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Assets to divide in a divorce include retirement accounts

The division of assets is probably one of the most difficult tasks to manage when you are going through a divorce.

When you think of assets, the marital home no doubt comes to mind, along with bank accounts, cars and things such as your baseball card collection. To add a bit more confusion to the mix, there are your retirement accounts. How should the court divvy those up?

Equitable distribution

Keep in mind that by Maryland law, asset distribution will not necessarily be on a 50/50 basis. This is an equitable distribution state, meaning that the court’s objective is to work out a decision that is fair and satisfactory to both parties. The judge will look at factors such as the length of your marriage plus each partner’s current financial situation and ability to earn income.

Retirement account differences

There will be different paperwork for different types of accounts. For example, the purpose of a Qualified Domestic Relations Order is to see that the funds from your 401(k) are distributed properly between you and your spouse. In terms of tax implications, you contribute pre-tax dollars to your 401(k), while you pay income tax before contributing to a Roth IRA. A family law attorney will help you understand the tax consequences that pertain to the different kinds of retirement accounts.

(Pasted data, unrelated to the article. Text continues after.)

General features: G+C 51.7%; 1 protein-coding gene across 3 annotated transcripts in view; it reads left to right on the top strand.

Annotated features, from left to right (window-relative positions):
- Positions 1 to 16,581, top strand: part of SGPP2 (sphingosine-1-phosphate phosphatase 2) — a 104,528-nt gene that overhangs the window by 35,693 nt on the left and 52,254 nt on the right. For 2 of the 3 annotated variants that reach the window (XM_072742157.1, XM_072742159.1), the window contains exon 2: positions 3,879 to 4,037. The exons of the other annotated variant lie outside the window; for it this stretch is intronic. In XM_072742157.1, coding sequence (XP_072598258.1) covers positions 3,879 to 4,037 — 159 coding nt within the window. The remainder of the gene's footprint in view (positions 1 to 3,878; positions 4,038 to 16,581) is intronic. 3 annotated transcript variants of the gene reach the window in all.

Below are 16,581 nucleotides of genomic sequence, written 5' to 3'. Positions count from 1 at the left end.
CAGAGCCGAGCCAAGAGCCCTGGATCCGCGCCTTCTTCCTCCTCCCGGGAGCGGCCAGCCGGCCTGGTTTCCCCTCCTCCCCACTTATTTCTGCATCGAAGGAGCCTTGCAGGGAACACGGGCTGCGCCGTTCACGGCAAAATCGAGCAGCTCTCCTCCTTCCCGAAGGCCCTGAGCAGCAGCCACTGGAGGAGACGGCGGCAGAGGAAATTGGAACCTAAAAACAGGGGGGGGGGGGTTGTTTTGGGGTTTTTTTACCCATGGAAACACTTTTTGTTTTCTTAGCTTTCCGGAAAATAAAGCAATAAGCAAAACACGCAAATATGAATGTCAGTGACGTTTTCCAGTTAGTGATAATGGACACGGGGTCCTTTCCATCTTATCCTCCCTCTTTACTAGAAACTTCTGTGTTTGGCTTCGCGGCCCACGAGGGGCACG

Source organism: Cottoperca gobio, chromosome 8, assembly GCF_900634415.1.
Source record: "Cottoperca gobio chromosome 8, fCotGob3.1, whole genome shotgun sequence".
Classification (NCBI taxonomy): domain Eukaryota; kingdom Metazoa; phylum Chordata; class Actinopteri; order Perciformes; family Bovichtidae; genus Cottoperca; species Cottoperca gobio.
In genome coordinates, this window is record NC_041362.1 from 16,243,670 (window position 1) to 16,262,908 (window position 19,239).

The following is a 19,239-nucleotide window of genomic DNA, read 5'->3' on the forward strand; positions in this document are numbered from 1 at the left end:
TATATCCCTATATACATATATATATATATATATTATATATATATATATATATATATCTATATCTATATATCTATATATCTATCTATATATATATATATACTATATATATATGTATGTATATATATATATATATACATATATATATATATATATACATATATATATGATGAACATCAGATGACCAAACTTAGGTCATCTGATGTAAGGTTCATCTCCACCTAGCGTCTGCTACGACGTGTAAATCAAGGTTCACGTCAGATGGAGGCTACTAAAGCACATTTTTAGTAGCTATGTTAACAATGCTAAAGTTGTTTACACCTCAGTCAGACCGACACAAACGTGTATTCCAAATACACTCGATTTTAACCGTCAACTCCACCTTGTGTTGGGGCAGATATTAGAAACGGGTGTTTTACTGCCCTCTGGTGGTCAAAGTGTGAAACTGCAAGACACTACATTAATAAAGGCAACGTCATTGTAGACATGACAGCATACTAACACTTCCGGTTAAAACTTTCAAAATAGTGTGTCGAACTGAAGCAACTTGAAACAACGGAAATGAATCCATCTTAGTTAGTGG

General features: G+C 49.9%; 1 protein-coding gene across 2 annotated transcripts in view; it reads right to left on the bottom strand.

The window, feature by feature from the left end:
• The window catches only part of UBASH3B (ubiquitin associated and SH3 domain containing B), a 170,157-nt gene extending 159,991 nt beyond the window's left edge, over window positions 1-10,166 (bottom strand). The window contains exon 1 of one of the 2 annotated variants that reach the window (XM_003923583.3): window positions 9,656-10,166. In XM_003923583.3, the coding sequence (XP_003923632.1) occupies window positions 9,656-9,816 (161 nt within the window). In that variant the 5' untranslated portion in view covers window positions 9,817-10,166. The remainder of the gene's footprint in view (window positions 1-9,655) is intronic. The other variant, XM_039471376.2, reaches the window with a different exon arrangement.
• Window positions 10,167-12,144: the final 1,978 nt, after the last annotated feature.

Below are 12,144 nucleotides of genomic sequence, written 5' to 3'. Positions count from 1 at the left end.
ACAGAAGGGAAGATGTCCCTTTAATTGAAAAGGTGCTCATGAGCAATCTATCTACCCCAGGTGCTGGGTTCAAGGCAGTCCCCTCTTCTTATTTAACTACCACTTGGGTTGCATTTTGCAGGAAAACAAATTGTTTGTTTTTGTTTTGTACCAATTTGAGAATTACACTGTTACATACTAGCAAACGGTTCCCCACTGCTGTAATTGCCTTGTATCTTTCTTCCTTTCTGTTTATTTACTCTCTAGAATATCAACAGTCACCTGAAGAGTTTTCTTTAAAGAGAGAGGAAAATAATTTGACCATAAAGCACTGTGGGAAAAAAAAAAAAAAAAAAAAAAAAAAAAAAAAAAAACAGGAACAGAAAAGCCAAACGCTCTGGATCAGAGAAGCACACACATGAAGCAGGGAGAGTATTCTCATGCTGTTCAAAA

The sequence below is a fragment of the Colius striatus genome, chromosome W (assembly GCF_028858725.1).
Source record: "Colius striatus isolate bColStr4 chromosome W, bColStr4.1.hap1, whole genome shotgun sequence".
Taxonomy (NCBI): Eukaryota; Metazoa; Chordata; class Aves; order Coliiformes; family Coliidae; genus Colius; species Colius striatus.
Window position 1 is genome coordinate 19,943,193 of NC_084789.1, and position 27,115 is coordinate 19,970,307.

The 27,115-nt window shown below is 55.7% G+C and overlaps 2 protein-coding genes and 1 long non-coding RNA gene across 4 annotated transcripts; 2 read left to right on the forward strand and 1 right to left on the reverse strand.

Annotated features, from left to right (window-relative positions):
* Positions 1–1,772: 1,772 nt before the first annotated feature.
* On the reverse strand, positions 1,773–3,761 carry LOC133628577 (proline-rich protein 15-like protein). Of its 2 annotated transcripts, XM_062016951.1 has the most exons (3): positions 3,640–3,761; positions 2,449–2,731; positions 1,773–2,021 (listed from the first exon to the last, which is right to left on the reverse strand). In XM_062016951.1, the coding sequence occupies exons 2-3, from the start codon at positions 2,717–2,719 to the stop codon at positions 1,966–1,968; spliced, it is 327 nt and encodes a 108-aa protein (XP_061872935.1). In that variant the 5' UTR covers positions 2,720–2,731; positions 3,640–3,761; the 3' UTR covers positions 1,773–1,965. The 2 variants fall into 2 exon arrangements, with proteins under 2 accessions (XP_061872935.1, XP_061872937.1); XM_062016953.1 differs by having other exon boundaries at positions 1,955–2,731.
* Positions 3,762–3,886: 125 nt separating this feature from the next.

Abiding by the rules

In the state of Maryland, the judge encourages divorcing parties to get together with their attorneys outside of court to work toward a settlement agreement. You can rely on legal guidance to ensure that the division of assets such as your bank, investment and retirement accounts happens in accordance with local, state and federal laws. If you and your spouse are able to work together on any details in advance, such as those that involve the distribution of your retirement account funds, your meeting with the attorney will go that much more smoothly. Property division can be a complex matter, but with cooperation, legal help and a positive outlook, you and your soon-to-be ex will find the distribution of assets to be less troublesome than you imagined.